The Brussels Parliament is looking to establish a rent commission aimed at addressing high rental rates, as the price of housing continues to climb in the Belgian capital.
“There is some abuse in the Brussels rental market,” Arnaud Verstraete, leader of the Green Party in the Brussels Parliament, told The Brussels Times.
“The prices are way too high for a certain amount of properties. We think it’s about 10% – that’s 30,000 properties where prices are really out of order.”
Verstraete spearheaded the initiative to form a rent commission.
“More and more often we see that people pay too much for their rental property,” he said.
“With the rent assessment commission, we will ensure that people once again pay a fair price for their home and we will call a halt to usurious rent prices.”
The commission will be composed of representatives for both tenants and landlords, and the plan is for them to mediate when a tenant suspects they’re paying an excessive amount of rent for a property.
Brussels residents spend an average of 42% of their income on rent, while the general rule of thumb is to spend no more than one third (33%) of one’s income on housing costs.
“For many inhabitants of Brussels, rents are difficult to pay because they take up too much of their income,” said Verstraete.
“The fact that the inhabitants of Brussels are paying more and more for their rental property is due to the often excessive rental prices, especially in the lower segment of the rental market. We see that it is often the most vulnerable people in Brussels who fall victim to exorbitant rent prices.”
Verstraete hopes the rent assessment commission will make the market fairer for everyone, and help improve the financial situation of these vulnerable people.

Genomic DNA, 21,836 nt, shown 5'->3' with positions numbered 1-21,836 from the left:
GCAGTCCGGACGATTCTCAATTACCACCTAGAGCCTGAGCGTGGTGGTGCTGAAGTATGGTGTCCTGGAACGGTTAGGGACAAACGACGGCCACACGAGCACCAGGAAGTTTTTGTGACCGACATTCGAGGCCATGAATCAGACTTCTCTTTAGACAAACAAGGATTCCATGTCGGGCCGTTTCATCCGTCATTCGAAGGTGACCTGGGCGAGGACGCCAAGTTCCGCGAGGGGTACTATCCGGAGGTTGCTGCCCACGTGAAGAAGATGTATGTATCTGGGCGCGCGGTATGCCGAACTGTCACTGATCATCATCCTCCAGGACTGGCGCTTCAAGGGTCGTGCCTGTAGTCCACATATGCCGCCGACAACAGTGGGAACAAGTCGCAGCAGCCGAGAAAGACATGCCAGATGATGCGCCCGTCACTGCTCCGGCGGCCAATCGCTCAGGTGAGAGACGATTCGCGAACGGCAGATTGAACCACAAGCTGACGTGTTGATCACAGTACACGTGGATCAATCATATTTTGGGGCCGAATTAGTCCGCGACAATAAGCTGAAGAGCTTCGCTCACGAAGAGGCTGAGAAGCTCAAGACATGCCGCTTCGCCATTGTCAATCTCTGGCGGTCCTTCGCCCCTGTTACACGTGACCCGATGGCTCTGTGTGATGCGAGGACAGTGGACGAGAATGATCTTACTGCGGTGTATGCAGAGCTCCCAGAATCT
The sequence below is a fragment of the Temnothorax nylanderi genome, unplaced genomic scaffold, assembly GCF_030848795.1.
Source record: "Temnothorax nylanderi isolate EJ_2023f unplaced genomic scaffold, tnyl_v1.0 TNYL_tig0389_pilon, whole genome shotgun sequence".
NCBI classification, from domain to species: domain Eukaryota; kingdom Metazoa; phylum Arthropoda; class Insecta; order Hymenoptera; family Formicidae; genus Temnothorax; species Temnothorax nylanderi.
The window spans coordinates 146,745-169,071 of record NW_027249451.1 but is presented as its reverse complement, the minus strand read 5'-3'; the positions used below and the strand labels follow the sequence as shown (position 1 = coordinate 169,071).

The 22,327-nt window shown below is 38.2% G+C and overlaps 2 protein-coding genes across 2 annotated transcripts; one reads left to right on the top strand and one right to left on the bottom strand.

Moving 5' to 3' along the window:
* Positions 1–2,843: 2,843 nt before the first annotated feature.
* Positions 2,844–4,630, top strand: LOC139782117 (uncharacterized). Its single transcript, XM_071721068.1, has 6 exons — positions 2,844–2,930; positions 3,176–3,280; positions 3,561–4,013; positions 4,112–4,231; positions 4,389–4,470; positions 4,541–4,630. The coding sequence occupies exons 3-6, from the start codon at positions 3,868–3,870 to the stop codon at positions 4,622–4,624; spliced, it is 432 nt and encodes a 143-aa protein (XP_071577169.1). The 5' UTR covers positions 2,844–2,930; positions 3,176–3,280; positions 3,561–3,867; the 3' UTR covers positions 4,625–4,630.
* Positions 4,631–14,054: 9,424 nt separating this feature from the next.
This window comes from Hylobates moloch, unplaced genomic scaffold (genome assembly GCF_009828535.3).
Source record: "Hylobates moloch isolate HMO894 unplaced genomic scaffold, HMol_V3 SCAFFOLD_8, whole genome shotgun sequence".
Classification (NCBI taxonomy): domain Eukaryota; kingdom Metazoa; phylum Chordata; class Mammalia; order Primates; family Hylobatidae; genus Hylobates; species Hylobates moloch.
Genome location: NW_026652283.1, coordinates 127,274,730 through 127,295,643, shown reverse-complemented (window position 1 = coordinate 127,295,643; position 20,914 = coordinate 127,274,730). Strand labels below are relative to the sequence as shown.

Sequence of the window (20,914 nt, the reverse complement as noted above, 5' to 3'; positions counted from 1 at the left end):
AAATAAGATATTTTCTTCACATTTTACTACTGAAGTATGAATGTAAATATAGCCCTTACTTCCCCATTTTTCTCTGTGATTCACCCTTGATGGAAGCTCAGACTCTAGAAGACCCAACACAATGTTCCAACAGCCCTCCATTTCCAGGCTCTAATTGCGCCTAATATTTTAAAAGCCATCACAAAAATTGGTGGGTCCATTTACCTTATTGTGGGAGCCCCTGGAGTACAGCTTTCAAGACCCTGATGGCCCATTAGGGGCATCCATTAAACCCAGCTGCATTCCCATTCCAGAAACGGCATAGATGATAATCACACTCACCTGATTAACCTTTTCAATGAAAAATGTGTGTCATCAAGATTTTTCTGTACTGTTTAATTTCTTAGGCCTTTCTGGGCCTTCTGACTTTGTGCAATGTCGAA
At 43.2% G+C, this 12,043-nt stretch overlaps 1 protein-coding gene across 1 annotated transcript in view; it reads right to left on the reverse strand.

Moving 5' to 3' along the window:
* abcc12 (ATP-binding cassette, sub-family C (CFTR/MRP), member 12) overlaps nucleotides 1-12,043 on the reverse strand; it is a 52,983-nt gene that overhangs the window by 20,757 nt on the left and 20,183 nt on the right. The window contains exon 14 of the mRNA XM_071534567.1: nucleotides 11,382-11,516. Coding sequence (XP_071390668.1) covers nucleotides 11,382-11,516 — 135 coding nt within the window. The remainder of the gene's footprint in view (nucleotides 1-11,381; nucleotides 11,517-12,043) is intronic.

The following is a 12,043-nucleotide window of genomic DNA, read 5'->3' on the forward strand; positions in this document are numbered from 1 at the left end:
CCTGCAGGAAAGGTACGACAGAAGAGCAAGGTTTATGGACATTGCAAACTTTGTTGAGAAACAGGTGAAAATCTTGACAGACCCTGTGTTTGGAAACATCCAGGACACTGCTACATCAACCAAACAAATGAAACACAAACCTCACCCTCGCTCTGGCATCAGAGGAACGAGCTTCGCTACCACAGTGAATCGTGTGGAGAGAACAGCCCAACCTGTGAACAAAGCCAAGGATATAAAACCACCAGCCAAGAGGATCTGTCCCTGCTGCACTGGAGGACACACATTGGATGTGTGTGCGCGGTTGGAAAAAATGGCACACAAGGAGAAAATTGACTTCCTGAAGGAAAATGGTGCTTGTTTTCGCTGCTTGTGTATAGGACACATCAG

According to the new legislation, a rent will be deemed exorbitant when it’s 20% higher than the reference rent, which is determined by independent research in the field related to things like a property’s size, the number of bedrooms, and whether or not it has a garden or terrace, for example.
While the reference rents came into existence around 2016, they didn’t actually mean much for the market.
“Up to now, they have just been indicative,” said Verstraete.
“There was no follow up, punishment or reinforcement if you respected it or not. What’s new with this legislation is that you really have to justify it if you’re out of the scope of these reference prices – it’s up to the owner of the property to prove that it’s not abusive.”
The newly established rent commission will use the reference rents to determine whether or not someone is paying an unfair rent, and then decide upon a more appropriate amount.
“Because the commission is composed of representatives of tenants and landlords, it is neutral and guarantees objective and fair advice,” Verstraete said.
“Whoever wants, in Brussels, can go and check the reference rents online. If your price is higher than those, you can go to the commission and ask for a new price.”
The existence of the commission is also expected to ease the burden on the court system for such disputes, as it can work more quickly than the legal system to mediate a solution between the landlord and tenant.
“The idea is that a tenant and property owner will be willing to find an agreement. If that’s not the case, one of them can still go to the justice system that already exists – but what is new now is that the justice system will also be able to apply the same 20% rule.”
The opposition has requested an additional check of the proposition from the council of state prior to a full approval. The initiative will face a vote after summer in the September plenary session, and would enter into effect in 2022.